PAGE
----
The study was run and coordinated from Newcastle University Sport Centre, with 54 potential participants contacted and 30 accepted and enrolled on to the trial. From the 30 participants recruited and enrolled, 20 completed the study (11 female, median age 31, range 22–44) but only 19 sets of blood samples were collected (11 female). This information is represented in the consort diagram in Figure 1. This study was conducted according to the guidelines laid down in the Declaration of Helsinki and all procedures involving human subjects were approved by the Faculty of Medical Sciences Research Ethics Committee, part of Newcastle University’s Research Ethics Committee, study number 2003/4657. Written informed consent was obtained from all subjects. This study was registered on, Identifier: NCT04734938 as a simple before and after treatment, 4-weeks intervention with Huel with a food diary completed online throughout the study.

Blood Biomarker Analysis

Blood samples for thyroid stimulating hormone and choline were collected in sterile vacutainers containing an anticoagulant of K2 Potassium salt of EDTA (Ethylene Diamine Tetra Acetic acid). Samples were centrifuged at 4°C for 15 min at 1,500 g and the supernatant collected and stored at –20°C until required.

Samples were analysed for thyroid stimulating hormone content using Human Thyroid Stimulating Hormone ELISA Kit (ab100660) (Abcam, Cambridge, United Kingdom) as per the manufacturers protocol and further assessed for choline content using the Total Choline Assay Kit (ab219944) (Abcam, Cambridge, United Kingdom), as per the manufacturers protocol.

All other samples analysis was performed by Newcastle Laboratories (The Newcastle upon Tyne Hospitals, NHS Foundation Trust, United Kingdom) to standard protocols. All samples were kept on ice and delivered to the Laboratory within 2 h of being taken.

Dietary Data Analysis

Dietary intake data were originally collected from participants through use of online food diaries (MyFitnessPal, San Fransisco, US). Participants were requested to provide a full week of dietary intake data prior to their baseline visit. Participants were also instructed to maintain food diary records of Huel usage throughout their 4-week intervention period. Data from these food records were processed using Microdiet dietary software v2.8 (Downlee Systems, Salford, United Kingdom), with compositional data from the 2015 Composition of Foods Integrated Datasets (12), with additional information provided through United States, Italian, and South Asian databases where relevant, within manufacturers compositional data added separately for intervention foods (13). Dietary data were converted into a daily mean (±SD) intake to support consideration of adequacy of dietary intake.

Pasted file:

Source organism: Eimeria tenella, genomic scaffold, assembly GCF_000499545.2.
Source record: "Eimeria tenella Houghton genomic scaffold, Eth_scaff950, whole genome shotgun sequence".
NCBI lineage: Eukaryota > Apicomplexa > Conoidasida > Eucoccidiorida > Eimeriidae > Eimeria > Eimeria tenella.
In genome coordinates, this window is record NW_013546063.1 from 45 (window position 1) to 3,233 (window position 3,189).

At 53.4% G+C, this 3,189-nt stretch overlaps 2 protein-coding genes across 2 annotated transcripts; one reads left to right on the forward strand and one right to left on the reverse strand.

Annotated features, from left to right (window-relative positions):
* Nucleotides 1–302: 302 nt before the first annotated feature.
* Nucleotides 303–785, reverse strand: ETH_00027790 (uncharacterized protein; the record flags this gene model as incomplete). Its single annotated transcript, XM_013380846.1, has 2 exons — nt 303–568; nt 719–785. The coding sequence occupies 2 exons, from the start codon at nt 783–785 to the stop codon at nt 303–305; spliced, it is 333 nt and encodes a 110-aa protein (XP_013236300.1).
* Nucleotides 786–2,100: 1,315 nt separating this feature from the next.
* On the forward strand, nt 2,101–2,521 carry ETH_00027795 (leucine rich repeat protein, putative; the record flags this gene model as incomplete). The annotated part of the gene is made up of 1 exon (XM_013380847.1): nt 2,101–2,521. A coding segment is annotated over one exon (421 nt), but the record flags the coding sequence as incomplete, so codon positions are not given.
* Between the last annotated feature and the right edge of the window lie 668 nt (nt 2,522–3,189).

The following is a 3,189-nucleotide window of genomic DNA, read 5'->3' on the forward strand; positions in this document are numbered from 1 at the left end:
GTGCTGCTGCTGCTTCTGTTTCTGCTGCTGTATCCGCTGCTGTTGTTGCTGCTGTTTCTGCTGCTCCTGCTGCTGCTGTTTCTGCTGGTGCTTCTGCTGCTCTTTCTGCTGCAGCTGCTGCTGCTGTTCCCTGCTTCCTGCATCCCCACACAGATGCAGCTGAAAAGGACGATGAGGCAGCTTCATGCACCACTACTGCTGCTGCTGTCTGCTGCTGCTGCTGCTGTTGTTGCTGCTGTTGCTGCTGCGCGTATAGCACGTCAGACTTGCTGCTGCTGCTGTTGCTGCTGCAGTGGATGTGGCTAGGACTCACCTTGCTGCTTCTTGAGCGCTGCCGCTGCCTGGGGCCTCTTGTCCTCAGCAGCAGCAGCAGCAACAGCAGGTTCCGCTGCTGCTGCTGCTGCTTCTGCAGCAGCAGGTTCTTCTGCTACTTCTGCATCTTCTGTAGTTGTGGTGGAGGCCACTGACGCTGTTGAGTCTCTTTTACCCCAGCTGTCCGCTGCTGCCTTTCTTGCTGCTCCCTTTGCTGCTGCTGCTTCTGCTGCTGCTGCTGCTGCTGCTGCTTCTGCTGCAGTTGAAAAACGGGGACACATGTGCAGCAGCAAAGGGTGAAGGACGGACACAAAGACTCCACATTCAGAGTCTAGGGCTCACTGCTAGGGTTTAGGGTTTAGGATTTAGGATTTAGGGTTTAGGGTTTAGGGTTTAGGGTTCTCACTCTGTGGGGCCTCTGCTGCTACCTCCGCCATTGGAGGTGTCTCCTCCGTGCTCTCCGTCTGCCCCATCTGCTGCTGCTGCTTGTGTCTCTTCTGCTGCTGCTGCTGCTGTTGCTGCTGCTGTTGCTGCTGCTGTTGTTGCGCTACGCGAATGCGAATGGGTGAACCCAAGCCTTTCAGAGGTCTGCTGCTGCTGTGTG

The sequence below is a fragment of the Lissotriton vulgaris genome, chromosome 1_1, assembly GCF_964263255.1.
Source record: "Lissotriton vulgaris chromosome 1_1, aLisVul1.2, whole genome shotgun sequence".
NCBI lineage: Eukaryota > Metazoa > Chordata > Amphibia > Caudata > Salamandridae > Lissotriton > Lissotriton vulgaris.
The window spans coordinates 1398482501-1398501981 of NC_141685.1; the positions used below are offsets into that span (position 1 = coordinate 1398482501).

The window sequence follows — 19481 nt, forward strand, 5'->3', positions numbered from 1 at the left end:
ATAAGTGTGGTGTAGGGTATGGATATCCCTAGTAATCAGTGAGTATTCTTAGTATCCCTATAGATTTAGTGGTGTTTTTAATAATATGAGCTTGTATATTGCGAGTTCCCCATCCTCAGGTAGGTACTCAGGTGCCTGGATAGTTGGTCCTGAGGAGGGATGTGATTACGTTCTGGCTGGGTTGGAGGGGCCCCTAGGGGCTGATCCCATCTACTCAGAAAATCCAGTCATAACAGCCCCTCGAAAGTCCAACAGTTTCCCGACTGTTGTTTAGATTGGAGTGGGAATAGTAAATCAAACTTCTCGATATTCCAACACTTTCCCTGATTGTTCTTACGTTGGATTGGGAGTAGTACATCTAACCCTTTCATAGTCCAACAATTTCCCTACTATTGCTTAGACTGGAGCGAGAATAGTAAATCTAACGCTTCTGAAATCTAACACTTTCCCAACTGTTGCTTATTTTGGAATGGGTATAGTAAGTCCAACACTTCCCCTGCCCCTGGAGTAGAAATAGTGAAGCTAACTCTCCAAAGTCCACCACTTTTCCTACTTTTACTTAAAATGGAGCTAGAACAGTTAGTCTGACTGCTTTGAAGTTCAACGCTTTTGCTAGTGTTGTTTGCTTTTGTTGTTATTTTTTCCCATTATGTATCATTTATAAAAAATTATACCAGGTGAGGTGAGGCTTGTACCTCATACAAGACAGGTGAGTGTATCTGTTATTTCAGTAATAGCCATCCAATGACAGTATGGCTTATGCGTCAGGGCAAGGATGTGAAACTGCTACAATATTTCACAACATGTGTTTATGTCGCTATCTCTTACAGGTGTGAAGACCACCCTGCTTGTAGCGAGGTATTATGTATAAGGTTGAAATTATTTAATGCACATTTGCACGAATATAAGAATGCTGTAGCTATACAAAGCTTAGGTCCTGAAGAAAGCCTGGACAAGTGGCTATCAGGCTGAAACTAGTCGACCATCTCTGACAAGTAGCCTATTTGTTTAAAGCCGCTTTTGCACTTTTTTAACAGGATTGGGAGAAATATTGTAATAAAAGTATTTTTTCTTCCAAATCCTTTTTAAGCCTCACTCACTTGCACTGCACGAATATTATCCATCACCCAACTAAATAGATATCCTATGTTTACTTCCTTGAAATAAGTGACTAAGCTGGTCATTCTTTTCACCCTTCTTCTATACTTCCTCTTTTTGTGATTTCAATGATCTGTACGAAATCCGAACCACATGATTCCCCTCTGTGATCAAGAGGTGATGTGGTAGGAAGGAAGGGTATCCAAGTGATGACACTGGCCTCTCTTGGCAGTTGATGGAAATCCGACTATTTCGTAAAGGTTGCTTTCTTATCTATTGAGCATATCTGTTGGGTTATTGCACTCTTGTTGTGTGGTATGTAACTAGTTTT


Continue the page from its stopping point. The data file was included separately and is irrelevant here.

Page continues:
Pre-baseline and intervention estimate of daily energy and nutrient intake were compared against age- and sex-specific guidelines for United Kingdom populations. To consider whether the intervention improved overall dietary habit across participants, a scoring system was developed for 25 component dietary factors (see Table 1 for further detail of how these scores were calculated in each instance), with an unweighted total of scores being used to assess overall adherence to energy- and nutrient-based dietary guidelines. These elements are henceforth referred to as “component adherence scores” and “total adherence scores” respectively.


Table 1. Approach to scoring component nutrient and energy intake and defining component adherence and total dietary adherence scores.

Statistical Analysis

Data were analysed using GraphPad Prism 8 (San Diego, CA, United States). Data are presented as the mean ± standard deviation, unless otherwise stated. A repeat measures one way ANOVA test with multiple comparison was used to assess statistical changes between timepoints measured for micronutrients in blood samples.


Blood samples collected from the 19 participants who completed the study and provided sufficient sample were analysed for dietary factors listed in Figure 1. A summary of the changes measured between each of the three timepoints (week 0, 1, and 5) are seen in Table 2. Blood concentrations/biomarkers of nutritional status of eleven of the 21 micronutrients significantly changed (p < 0.05) after consumption of the intervention with five increasing and six decreasing significantly.


Table 2. Statistical changes in micronutrients comparing weeks, 0, 1 and 5.

Results presented below are of analytes where statistically significant changes were observed, data for micronutrients that did not statistically change over the course of the study are presented in the supplementary section (Appendix A). There were no statistical changes between the measurement taken before the baseline week and after for all the micronutrients that were measured.